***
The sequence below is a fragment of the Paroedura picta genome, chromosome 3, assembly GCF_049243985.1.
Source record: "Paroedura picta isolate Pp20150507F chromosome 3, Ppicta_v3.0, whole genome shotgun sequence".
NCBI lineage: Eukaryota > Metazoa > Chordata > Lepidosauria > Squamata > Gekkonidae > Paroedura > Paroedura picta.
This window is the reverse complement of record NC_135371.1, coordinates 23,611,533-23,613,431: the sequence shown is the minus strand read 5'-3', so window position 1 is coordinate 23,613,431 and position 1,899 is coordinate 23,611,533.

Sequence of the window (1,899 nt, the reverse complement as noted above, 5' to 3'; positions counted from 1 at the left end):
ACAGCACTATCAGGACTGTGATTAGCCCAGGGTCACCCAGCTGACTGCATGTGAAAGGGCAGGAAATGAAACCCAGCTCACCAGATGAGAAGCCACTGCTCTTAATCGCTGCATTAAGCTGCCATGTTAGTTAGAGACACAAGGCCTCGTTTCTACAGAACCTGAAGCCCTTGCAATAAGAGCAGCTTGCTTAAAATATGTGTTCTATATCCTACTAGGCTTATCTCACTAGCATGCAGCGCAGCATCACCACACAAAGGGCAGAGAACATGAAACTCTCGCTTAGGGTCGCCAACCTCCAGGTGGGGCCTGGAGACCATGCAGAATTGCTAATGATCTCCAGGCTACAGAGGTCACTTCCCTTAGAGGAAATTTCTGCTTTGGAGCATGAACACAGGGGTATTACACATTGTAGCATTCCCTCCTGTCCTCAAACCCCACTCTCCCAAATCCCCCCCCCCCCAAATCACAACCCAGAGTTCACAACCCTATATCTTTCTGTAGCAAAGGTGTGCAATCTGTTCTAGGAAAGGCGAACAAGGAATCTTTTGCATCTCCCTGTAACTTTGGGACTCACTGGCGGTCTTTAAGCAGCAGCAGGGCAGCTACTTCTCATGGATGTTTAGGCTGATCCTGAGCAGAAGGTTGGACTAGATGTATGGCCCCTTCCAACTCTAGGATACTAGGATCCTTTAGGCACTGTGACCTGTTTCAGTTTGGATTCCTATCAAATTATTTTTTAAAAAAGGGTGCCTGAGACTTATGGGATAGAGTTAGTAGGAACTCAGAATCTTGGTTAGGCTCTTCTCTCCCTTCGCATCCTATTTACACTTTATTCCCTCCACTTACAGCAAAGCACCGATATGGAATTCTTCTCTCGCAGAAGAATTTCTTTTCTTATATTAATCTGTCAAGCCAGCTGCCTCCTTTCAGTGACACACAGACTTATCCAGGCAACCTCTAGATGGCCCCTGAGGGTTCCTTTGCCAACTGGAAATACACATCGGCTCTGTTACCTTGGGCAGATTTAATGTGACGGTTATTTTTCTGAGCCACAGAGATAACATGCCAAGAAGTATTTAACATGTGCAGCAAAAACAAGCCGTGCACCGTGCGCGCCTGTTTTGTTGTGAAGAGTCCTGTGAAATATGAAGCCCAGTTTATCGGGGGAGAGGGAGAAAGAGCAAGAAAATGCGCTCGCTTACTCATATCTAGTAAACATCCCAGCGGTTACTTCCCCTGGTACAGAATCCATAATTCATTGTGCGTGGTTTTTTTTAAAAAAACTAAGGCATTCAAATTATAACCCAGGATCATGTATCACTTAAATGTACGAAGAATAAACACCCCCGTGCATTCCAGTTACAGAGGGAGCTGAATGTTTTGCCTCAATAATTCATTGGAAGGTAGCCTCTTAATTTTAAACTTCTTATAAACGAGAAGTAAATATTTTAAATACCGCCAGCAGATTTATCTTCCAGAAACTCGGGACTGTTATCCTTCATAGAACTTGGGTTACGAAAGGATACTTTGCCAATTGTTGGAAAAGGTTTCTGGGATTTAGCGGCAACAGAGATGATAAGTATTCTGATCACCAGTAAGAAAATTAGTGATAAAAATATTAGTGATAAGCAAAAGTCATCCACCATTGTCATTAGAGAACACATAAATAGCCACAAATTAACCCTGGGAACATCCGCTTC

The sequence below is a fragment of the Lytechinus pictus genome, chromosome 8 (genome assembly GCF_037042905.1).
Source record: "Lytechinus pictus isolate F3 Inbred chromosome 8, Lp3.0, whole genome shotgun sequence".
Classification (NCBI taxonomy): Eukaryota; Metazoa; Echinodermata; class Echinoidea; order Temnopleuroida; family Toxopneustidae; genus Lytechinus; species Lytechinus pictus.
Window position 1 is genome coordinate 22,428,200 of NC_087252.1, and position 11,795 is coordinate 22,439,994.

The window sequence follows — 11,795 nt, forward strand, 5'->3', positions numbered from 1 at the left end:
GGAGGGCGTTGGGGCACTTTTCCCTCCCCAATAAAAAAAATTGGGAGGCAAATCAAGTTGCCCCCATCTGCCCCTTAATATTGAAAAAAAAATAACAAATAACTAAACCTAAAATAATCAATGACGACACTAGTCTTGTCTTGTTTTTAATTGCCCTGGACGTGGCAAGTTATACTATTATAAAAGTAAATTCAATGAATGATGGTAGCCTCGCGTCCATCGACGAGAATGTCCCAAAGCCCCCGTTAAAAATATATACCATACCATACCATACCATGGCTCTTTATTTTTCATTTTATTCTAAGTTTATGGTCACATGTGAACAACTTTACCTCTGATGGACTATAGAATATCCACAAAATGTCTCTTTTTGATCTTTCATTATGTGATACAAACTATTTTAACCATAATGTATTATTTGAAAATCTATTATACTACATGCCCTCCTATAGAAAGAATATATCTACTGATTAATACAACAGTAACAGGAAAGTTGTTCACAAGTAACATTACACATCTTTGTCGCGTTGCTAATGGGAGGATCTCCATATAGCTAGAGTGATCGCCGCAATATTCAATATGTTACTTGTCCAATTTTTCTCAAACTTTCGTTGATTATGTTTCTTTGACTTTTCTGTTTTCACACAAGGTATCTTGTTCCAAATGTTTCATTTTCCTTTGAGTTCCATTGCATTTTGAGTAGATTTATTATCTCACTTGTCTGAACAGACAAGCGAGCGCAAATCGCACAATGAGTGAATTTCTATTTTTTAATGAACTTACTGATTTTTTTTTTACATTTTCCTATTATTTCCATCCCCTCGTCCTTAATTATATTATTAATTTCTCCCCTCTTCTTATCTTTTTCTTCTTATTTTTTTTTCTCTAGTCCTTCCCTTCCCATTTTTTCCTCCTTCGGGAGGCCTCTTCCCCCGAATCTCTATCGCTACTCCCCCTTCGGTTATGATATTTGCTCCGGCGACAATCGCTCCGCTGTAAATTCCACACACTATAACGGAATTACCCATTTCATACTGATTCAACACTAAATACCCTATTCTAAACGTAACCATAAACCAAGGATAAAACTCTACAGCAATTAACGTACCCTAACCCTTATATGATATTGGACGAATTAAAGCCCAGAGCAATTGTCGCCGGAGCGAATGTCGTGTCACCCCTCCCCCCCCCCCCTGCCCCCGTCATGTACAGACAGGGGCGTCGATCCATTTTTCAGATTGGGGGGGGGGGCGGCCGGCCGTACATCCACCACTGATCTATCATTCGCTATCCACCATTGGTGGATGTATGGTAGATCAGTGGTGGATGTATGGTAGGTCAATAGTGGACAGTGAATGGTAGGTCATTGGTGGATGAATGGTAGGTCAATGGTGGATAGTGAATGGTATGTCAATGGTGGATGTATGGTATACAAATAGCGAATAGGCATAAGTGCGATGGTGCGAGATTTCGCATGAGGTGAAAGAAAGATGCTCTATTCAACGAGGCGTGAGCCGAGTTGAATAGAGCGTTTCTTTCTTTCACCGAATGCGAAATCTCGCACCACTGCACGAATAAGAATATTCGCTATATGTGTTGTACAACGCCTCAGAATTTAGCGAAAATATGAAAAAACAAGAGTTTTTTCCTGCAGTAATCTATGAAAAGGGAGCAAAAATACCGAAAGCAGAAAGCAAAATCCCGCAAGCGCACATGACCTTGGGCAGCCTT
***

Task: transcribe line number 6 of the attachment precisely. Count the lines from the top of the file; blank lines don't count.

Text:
ACAGCACTATCAGGACTGTGATTAGCCCAGGGTCACCCAGCTGACTGCATGTGAAAGGGCAGGAAATGAAACCCAGCTCACCAGATGAGAAGCCACTGCTCTTAATCGCTGCATTAAGCTGCCATGTTAGTTAGAGACACAAGGCCTCGTTTCTACAGAACCTGAAGCCCTTGCAATAAGAGCAGCTTGCTTAAAATATGTGTTCTATATCCTACTAGGCTTATCTCACTAGCATGCAGCGCAGCATCACCACACAAAGGGCAGAGAACATGAAACTCTCGCTTAGGGTCGCCAACCTCCAGGTGGGGCCTGGAGACCATGCAGAATTGCTAATGATCTCCAGGCTACAGAGGTCACTTCCCTTAGAGGAAATTTCTGCTTTGGAGCATGAACACAGGGGTATTACACATTGTAGCATTCCCTCCTGTCCTCAAACCCCACTCTCCCAAATCCCCCCCCCCCCAAATCACAACCCAGAGTTCACAACCCTATATCTTTCTGTAGCAAAGGTGTGCAATCTGTTCTAGGAAAGGCGAACAAGGAATCTTTTGCATCTCCCTGTAACTTTGGGACTCACTGGCGGTCTTTAAGCAGCAGCAGGGCAGCTACTTCTCATGGATGTTTAGGCTGATCCTGAGCAGAAGGTTGGACTAGATGTATGGCCCCTTCCAACTCTAGGATACTAGGATCCTTTAGGCACTGTGACCTGTTTCAGTTTGGATTCCTATCAAATTATTTTTTAAAAAAGGGTGCCTGAGACTTATGGGATAGAGTTAGTAGGAACTCAGAATCTTGGTTAGGCTCTTCTCTCCCTTCGCATCCTATTTACACTTTATTCCCTCCACTTACAGCAAAGCACCGATATGGAATTCTTCTCTCGCAGAAGAATTTCTTTTCTTATATTAATCTGTCAAGCCAGCTGCCTCCTTTCAGTGACACACAGACTTATCCAGGCAACCTCTAGATGGCCCCTGAGGGTTCCTTTGCCAACTGGAAATACACATCGGCTCTGTTACCTTGGGCAGATTTAATGTGACGGTTATTTTTCTGAGCCACAGAGATAACATGCCAAGAAGTATTTAACATGTGCAGCAAAAACAAGCCGTGCACCGTGCGCGCCTGTTTTGTTGTGAAGAGTCCTGTGAAATATGAAGCCCAGTTTATCGGGGGAGAGGGAGAAAGAGCAAGAAAATGCGCTCGCTTACTCATATCTAGTAAACATCCCAGCGGTTACTTCCCCTGGTACAGAATCCATAATTCATTGTGCGTGGTTTTTTTTAAAAAAACTAAGGCATTCAAATTATAACCCAGGATCATGTATCACTTAAATGTACGAAGAATAAACACCCCCGTGCATTCCAGTTACAGAGGGAGCTGAATGTTTTGCCTCAATAATTCATTGGAAGGTAGCCTCTTAATTTTAAACTTCTTATAAACGAGAAGTAAATATTTTAAATACCGCCAGCAGATTTATCTTCCAGAAACTCGGGACTGTTATCCTTCATAGAACTTGGGTTACGAAAGGATACTTTGCCAATTGTTGGAAAAGGTTTCTGGGATTTAGCGGCAACAGAGATGATAAGTATTCTGATCACCAGTAAGAAAATTAGTGATAAAAATATTAGTGATAAGCAAAAGTCATCCACCATTGTCATTAGAGAACACATAAATAGCCACAAATTAACCCTGGGAACATCCGCTTC